Give a Dog a Bone
"This is a call to action," said Michael Hamilton, head of the Baltimore City Council of PTAs. Urging more parental involvement in the budgetary process, Hamilton talked about the pending Jan. 21 protest. With stated plans to block off North Avenue, the rally promised drama, but, Hamilton said, "it's time for drama, because this is a time of crisis."
As chairman of the People's Plan Inc., a community-based group that organized the rally, Tyrone Powers chimed in, saying that city youth need school leaders and elected officials to better educate them, not "send them to their grave or to prison."
On a less alarming tip, I decided to attend the rally after realizing how bad things had gotten at city schools when my kid, at the behest of teachers, recently asked me to donate copy paper. School officials, gulping over a $31 million deficit, had said they'd likely target costly things like building construction, technology improvements, and possibly even salaries (with teacher layoffs) for budget cuts. But copy paper--cases of which retail for less than $20 at many stores? Uh-uh, I thought. That's going too far.
At noon on a frigid Tuesday following the board meeting, it was an uplifting surprise to find so many people outside school headquarters chanting in unison, "Books not bars!" Besides parents and children, the large crowd included politicos, education advocates, and plenty of grass-roots activists and community groups. The Rev. Al Sharpton--having just declared his candidacy for president--also breezed through to dish out some stirring oratory.
Among the speeches that got the crowd most hyped was one by the Rev. Jamal-Harrison Bryant, the pastor of West Baltimore's Empowerment Temple A.M.E. Church. With an impassioned cadence, Bryant quoted scriptures and pinpointed the lack of clergy leadership among the rally participants (organizers from the politically powerful Interdenominational Ministerial Alliance, for instance, were conspicuously absent). Bryant downed political sellouts whose modern-day mantra is, in so many words, more "Can't we all just get along" than "We shall overcome."
Bryant's speech--as well as others delivered by men at the predominantly male rally--struck as me powerful but testosterone-heavy. There was a lot of railing against the system, with reminders that racism is America's garden-variety perennial. Tone aside, pertinent questions were raised about why the school system--which, no doubt, former Mayor Kurt Schmoke let go to hell in a handbasket--isn't being championed by Mayor Martin O'Malley, a man who often basks in a national spotlight, who can be charming to a fault, and effective (read: public safety and redevelopment) when he's got a mind to do something.
The consensus? O'Malley had obviously decided against making education his battle. It was ours.
"Alright, people, let's take it to the streets!" cried one rally organizer, signaling to the assembled that the speeches were over. It was time to move off the school headquarters steps and onto the westbound lanes of North Avenue, effectively blocking traffic. "Shut 'em down!" yelled some participants; others, including many gray-haired elders, simply squared their shoulders and locked arms as they started to march, singing, "Ain't gonna let nobody turn me around . . . "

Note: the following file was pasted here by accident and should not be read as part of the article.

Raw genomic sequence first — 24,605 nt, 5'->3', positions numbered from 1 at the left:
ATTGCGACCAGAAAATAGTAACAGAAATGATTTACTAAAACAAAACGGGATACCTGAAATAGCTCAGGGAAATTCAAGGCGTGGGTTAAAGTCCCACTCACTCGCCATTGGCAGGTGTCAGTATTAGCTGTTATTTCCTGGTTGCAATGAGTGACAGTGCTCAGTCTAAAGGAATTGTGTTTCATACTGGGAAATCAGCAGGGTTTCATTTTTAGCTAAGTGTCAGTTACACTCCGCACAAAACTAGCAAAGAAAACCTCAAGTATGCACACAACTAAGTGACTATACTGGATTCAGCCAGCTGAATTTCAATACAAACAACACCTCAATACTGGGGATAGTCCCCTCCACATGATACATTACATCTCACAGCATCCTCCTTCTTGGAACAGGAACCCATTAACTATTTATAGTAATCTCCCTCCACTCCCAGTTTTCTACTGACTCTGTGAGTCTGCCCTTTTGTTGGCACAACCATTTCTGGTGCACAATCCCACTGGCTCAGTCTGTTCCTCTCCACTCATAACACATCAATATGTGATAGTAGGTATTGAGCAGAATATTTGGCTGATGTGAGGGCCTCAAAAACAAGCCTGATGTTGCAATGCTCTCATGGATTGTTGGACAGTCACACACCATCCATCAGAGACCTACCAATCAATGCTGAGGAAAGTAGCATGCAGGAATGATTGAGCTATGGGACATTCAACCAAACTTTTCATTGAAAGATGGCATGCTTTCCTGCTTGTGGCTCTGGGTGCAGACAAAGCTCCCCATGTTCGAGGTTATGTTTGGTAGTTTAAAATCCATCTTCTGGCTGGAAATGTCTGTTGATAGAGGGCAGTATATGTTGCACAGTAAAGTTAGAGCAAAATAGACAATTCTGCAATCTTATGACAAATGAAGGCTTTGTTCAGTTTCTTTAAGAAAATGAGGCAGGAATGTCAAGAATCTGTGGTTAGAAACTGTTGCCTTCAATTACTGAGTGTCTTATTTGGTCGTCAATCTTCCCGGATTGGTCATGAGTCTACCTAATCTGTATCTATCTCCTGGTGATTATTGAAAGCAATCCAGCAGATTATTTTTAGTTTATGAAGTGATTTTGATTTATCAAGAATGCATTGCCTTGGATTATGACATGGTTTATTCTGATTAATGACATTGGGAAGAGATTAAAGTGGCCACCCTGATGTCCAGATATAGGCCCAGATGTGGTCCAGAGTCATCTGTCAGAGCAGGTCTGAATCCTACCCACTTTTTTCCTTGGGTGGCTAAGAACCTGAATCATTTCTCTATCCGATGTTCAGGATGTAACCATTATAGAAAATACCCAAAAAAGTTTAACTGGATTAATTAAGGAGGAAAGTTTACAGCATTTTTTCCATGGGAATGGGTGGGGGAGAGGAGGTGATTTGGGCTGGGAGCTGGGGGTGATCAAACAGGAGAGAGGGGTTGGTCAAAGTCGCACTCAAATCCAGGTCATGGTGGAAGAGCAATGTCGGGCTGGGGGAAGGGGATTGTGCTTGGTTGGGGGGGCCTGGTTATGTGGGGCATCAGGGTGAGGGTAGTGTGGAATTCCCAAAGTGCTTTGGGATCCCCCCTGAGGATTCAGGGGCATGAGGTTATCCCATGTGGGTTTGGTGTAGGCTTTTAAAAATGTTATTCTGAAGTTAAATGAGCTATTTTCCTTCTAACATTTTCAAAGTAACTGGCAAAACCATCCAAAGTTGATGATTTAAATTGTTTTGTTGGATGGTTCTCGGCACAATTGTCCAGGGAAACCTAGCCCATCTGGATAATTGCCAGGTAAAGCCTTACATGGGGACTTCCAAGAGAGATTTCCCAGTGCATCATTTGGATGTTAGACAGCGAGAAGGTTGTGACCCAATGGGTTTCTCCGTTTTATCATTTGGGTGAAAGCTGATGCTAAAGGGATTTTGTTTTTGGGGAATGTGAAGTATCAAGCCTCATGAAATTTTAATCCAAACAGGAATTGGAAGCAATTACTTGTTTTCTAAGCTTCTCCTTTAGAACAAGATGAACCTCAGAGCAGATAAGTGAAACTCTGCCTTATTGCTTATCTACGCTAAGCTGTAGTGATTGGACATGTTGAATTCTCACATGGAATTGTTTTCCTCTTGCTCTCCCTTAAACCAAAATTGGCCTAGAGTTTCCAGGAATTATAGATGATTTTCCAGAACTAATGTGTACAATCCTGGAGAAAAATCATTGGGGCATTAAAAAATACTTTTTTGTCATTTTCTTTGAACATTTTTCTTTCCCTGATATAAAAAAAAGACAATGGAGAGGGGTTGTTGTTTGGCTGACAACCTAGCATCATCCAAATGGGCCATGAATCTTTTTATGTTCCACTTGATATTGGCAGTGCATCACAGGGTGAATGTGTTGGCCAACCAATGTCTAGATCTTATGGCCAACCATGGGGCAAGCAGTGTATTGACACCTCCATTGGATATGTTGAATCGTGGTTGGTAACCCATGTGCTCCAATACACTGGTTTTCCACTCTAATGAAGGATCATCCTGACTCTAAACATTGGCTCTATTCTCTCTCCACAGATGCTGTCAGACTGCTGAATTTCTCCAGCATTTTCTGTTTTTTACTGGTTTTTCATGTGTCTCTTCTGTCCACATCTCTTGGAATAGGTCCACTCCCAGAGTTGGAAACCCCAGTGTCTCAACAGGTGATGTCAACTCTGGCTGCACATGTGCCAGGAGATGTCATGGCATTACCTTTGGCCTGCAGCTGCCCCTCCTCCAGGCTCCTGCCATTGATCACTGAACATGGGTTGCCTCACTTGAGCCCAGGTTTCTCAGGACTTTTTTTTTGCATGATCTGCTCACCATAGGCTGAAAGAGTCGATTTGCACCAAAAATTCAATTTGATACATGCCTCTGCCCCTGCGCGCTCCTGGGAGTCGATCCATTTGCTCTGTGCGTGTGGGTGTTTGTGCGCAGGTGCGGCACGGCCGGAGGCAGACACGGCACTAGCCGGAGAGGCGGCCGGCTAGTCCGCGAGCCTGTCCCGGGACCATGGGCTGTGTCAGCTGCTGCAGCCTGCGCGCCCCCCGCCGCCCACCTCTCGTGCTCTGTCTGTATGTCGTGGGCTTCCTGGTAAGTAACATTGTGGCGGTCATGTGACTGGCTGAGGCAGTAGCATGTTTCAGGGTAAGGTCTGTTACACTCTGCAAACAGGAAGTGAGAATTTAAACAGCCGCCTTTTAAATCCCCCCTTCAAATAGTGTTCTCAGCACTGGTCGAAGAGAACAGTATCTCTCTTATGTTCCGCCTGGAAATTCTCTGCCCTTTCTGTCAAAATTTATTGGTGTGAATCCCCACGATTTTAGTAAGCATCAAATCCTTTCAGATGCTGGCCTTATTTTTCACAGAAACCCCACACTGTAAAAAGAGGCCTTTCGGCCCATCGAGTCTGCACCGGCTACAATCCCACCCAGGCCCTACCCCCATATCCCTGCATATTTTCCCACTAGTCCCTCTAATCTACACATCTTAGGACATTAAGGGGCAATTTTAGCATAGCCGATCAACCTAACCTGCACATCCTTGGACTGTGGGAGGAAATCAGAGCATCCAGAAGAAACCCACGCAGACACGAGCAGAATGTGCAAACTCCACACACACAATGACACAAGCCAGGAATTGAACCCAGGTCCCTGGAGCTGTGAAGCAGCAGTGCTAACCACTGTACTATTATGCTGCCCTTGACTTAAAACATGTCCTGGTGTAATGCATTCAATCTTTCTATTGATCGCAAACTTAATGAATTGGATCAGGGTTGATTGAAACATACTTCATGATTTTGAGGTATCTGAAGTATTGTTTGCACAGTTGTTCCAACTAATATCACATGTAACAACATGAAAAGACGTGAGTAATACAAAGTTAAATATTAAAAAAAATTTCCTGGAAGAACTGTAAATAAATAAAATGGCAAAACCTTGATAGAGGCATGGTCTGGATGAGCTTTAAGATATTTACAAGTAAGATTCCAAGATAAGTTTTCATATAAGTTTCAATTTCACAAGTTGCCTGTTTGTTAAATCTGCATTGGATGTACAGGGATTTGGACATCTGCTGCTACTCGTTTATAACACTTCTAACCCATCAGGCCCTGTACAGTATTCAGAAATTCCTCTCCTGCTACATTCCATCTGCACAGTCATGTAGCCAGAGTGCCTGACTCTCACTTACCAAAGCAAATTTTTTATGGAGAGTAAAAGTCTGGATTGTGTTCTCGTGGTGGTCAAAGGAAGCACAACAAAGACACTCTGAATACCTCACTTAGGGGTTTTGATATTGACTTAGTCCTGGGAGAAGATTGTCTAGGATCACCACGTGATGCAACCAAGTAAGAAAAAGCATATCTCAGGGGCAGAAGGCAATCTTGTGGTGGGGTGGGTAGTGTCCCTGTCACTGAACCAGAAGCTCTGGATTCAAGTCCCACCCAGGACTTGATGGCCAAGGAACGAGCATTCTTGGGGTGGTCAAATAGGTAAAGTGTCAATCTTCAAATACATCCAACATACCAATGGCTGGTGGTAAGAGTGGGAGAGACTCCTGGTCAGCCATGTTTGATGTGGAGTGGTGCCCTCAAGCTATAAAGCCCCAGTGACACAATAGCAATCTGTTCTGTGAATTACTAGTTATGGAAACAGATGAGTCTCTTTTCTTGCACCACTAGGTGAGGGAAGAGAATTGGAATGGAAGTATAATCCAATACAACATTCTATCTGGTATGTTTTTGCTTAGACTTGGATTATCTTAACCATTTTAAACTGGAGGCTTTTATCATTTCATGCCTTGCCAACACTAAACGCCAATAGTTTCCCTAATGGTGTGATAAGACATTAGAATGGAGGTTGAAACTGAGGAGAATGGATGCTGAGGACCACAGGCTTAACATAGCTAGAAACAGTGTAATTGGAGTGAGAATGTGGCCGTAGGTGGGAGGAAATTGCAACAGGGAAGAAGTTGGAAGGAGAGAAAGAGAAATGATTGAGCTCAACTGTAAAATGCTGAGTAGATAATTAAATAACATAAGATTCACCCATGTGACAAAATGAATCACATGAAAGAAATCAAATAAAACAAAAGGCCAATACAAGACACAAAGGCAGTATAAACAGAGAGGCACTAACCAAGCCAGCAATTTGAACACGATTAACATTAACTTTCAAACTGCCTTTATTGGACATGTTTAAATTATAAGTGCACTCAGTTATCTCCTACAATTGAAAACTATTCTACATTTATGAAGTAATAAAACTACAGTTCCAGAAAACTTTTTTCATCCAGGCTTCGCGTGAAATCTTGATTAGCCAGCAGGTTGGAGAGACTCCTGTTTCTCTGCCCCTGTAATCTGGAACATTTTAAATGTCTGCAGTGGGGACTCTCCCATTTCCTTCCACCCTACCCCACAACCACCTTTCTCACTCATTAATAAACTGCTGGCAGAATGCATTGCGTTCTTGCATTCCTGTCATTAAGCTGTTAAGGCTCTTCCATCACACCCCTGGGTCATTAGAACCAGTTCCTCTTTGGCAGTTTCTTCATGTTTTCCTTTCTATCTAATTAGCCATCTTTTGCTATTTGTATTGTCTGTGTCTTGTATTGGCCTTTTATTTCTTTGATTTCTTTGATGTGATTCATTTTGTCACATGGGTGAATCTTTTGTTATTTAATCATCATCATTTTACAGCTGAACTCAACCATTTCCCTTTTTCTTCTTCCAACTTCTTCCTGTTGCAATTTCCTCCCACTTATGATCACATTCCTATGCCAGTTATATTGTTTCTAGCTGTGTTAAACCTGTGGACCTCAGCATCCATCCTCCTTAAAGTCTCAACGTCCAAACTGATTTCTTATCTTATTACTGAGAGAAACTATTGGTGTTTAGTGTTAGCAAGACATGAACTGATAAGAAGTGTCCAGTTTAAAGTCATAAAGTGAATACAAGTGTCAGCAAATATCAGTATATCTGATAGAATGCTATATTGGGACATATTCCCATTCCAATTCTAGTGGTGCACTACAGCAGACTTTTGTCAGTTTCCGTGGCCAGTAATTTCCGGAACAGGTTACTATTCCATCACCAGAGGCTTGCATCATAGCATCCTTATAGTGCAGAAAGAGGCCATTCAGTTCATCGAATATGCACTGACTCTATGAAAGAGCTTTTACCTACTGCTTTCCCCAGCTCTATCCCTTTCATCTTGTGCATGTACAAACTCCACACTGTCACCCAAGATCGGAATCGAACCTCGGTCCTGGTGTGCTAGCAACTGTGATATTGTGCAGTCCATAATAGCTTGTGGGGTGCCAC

For a moment, the show of solidarity was beautiful, refreshing even, given Baltimore's long history of civil-rights and other grass-roots activism. As the front ranks set off, I hung near the back, catching a glimpse of protest signs swaying high overhead and watching TV cameramen scrambling for good shots. The protesters hung a right onto Calvert Street so they could circle the block around the school headquarters, after which the rally would end.
I was about to fall in at the rear of the mass when, suddenly, I heard loud growling and looked behind me to see, about 10 feet away, maybe 20 police officers in riot gear quickly taking up posts along the lanes and concrete island in the middle of North Avenue. The growling? Large attack dogs--two being manned by officers in the street, others in several white vans that, presumably, had housed the officers. Other officers held numerous sets of white plastic handcuffs in their leather-gloved hands.
"You brought attack dogs to a peaceful demonstration?" The incredulous words were out of my mouth before I could stop them, followed by, "Where are the water hoses?" Maybe it was just protocol that necessitated that type of police presence. Maybe school officials or someone else had requested it. All I knew was that I left home angry about there being no copy paper at my kid's school, and now I was angry at thinly veiled threats of a paddy wagon or a rabies shot.
As I stood frozen, eyeballing the cops, them pretty much ignoring me, I heard the crowd looping back around to North Avenue, completing the circle. Fortunately, nothing untoward jumped off, and the rally ended with organizers urging an even greater turnout for another protest scheduled for Jan. 28, after this story went to press. I can't help but wonder if, once again, despite the previous peaceful protest, law-enforcement tactics will again go to the dogs.
Here's Looking at You (5/19/2004)
...I've gradually discovered that my heart's got issues when it comes to whatever place I call home.
Sappy Anniversary (5/12/2004)
Suburban flight isn't the only reason many schools have resegregated almost organically, especially in cities, like Baltimore, with vast "minority" populations.
Efforts to snuggle closer to the Big Dawg seem more doable--not to mention, if heaven awaits, more worthwhile.
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